Washington State
House of Representatives
Office of Program Research
Consumer Protection & Business Committee
HB 1402
Brief Description: Establishing review standards for professional licensing regulation.
Sponsors: Representatives Vick, Kirby, Jacobsen and Dufault.
Brief Summary of Bill
  • Requires any professional license created after January 1, 2022, to be for the exclusive purpose of protecting the public interest.
  • Establishes evaluation criteria to be used in determining whether and how the state should regulate an unlicensed profession.
Hearing Date: 2/8/21
Staff: Serena Dolly (786-7150).

The Department of Licensing (DOL) regulates a number of businesses and professions.  For regulated professions, the DOL issues licenses and ensures compliance with professional standards and laws.  Examples of professions regulated directly by the DOL, or in coordination with a board or commission, include:

  • architects;
  • cosmetologists;
  • funeral directors;
  • real estate brokers; and
  • security guards.

Requirements for a professional license, certificate, registration, or permit vary considerably.  Some professions may require:

  • college-level coursework;
  • experience;
  • an examination;
  • some type of background check;
  • a surety bond, insurance, or other minimum financial standards;
  • minimum safety standards;
  • continuing education for licensees; or
  • duties of care for clients.


Many professions have provisions for some form of reciprocity or consideration of experience from other states or military service.  In addition, the DOL and other licensing authorities must expedite the issuance of a broad range of professional licenses, certificates, registrations, or permits for qualified military spouses.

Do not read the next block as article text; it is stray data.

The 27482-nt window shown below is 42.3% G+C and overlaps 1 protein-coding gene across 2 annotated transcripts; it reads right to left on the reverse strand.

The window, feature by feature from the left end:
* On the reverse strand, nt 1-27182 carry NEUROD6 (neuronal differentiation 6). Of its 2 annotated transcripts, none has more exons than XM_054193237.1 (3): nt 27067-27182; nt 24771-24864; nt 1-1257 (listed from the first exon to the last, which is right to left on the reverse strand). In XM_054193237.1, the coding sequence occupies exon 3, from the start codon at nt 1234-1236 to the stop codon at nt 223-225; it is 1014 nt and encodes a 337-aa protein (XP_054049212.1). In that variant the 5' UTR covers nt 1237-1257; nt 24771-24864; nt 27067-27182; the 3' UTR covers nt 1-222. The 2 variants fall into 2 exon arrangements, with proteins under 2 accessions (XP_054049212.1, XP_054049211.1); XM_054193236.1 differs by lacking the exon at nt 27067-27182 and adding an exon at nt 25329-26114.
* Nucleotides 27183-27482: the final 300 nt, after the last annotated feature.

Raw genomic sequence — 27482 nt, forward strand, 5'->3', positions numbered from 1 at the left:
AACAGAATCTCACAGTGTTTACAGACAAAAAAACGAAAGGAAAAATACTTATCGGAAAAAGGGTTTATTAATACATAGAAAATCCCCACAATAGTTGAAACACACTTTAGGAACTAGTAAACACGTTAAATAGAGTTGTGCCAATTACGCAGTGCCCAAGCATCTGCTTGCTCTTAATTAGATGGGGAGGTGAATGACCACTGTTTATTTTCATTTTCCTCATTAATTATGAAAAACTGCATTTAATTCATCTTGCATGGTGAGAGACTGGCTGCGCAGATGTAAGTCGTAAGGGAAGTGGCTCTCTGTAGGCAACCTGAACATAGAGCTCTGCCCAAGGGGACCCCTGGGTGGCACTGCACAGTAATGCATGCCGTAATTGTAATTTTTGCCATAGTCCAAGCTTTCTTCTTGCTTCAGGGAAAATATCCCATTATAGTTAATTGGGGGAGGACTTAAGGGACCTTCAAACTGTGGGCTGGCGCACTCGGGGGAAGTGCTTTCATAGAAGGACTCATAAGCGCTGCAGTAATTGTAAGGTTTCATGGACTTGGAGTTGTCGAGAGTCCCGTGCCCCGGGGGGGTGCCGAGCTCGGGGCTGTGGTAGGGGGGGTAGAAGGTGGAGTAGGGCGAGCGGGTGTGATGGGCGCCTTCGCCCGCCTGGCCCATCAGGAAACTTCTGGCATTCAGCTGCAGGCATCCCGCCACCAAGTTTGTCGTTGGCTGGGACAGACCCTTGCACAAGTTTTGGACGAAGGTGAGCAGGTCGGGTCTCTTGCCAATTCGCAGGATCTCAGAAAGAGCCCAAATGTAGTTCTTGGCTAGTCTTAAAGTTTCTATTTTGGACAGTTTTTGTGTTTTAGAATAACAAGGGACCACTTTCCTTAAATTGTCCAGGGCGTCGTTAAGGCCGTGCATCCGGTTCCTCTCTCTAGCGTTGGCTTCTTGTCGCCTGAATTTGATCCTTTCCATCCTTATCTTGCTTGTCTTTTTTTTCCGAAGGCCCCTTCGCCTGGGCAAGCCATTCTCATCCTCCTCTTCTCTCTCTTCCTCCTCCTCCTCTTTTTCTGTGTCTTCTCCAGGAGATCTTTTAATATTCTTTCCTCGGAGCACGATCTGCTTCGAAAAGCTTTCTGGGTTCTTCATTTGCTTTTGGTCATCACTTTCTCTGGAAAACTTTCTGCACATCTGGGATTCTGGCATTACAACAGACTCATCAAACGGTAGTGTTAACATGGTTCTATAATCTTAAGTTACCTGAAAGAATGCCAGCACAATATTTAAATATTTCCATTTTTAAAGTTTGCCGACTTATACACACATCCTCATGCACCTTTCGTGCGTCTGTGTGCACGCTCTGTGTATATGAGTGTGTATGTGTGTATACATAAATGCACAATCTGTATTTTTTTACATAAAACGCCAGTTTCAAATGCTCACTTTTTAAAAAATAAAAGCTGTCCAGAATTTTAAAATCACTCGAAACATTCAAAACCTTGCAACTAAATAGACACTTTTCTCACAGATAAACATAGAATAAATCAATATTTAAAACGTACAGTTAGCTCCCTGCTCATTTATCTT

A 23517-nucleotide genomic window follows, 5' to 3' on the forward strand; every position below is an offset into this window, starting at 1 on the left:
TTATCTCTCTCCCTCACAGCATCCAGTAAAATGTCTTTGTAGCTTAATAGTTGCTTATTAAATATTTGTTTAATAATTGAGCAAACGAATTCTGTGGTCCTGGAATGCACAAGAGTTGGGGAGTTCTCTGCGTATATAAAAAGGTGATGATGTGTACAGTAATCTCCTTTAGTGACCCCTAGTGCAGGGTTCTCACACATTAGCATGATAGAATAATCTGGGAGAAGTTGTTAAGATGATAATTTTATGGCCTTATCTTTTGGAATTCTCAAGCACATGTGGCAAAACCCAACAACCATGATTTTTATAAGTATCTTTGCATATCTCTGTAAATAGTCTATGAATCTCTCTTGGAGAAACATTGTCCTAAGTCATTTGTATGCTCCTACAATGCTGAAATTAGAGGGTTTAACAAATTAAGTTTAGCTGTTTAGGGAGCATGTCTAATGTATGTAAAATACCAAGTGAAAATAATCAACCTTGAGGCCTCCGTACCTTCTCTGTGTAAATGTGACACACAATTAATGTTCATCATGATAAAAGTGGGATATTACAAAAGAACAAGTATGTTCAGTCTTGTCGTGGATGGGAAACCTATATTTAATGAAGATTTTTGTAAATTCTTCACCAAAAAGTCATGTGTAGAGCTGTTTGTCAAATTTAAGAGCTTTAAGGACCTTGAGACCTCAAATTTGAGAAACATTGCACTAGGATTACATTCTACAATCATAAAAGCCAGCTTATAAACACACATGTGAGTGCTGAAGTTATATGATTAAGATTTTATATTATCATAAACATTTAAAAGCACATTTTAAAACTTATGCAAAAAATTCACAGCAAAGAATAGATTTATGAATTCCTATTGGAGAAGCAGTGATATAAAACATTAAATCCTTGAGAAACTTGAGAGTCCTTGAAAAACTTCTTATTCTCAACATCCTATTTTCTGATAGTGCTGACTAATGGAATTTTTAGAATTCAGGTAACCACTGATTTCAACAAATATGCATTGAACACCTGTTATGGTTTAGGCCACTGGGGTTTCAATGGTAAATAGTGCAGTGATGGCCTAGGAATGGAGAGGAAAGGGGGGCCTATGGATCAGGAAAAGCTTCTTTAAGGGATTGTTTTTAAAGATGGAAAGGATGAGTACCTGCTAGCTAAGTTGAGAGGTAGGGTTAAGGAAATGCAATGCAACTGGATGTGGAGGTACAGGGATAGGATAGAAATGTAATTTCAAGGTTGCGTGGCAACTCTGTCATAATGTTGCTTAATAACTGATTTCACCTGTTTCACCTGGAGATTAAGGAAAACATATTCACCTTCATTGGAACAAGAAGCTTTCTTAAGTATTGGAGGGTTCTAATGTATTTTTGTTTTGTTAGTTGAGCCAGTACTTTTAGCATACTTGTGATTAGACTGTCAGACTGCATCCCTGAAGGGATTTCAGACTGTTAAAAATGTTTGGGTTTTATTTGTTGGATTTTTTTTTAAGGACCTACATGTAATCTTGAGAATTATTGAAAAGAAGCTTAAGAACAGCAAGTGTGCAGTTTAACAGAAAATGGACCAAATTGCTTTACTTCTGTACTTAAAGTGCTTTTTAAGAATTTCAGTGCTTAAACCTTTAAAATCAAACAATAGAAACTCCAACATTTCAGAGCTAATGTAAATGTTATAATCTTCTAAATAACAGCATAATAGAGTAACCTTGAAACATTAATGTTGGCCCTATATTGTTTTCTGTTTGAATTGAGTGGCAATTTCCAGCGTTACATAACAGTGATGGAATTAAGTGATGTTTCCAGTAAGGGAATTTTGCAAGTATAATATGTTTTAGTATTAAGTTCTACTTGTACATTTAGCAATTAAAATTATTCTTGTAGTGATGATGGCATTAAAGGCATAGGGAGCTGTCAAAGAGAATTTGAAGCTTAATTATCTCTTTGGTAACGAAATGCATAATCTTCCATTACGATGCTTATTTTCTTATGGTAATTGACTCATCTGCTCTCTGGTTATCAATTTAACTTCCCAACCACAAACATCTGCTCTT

Summary of Bill:

After January 1, 2022, the state may not impose regulations on an unlicensed profession except for the exclusive purpose of protecting the public interest.  Bills introduced to regulate or implement a new professional license for the first time should be enacted by the state only when:

  • unregulated practice can clearly harm or endanger the health, safety, or welfare of the public and the potential for the harm is easily recognizable and not remote or dependent upon tenuous argument;
  • the public needs can reasonably be expected to benefit from an assurance of initial and continuing professional ability; and
  • the public cannot be effectively protected by other means in a more cost-beneficial manner.


The Legislature must evaluate regulation of new professional licenses using this criteria and consider governmental and societal costs and benefits.  If the Legislature finds that it is necessary to regulate an occupation by implementing a professional license requirement not previously required by law, the least restrictive alternative method of regulation should be implemented as follows:

  • Where existing common law and statutory civil actions and criminal prohibitions are not sufficient to eradicate existing harm, the regulation should provide for stricter civil actions and criminal prosecutions.
  • Where a service is being performed for individuals involving a hazard to the public health, safety, or welfare, the regulation should impose inspection requirements and enable an appropriate state agency to enforce violations by injunctive relief in court including, but not limited to, regulation of the business activity providing the service rather than the employees of the business.
  • Where the threat to the public health, safety, or economic well-being is relatively small as a result of the operation of the profession, the regulation should implement a system of registration.
  • Where the consumer may have a substantial basis for relying on the services of a practitioner, the regulation should implement a system of certification.
  • Where apparent that adequate regulation cannot be achieved by means other than licensing, the regulation should implement a system of licensing.


"Public interest" is defined as protection from a present and recognizable harm to public health, safety, or welfare.  The term does not include speculative threats, or other nondemonstrable menaces to public health, safety, or welfare.  The term "welfare" includes the financial health of the public when the absence of governmental regulation unreasonably increases risk and liability to broad classes of consumers.

Appropriation: None.
Fiscal Note: Requested on February 1, 2021.
Effective Date: The bill takes effect 90 days after adjournment of the session in which the bill is passed.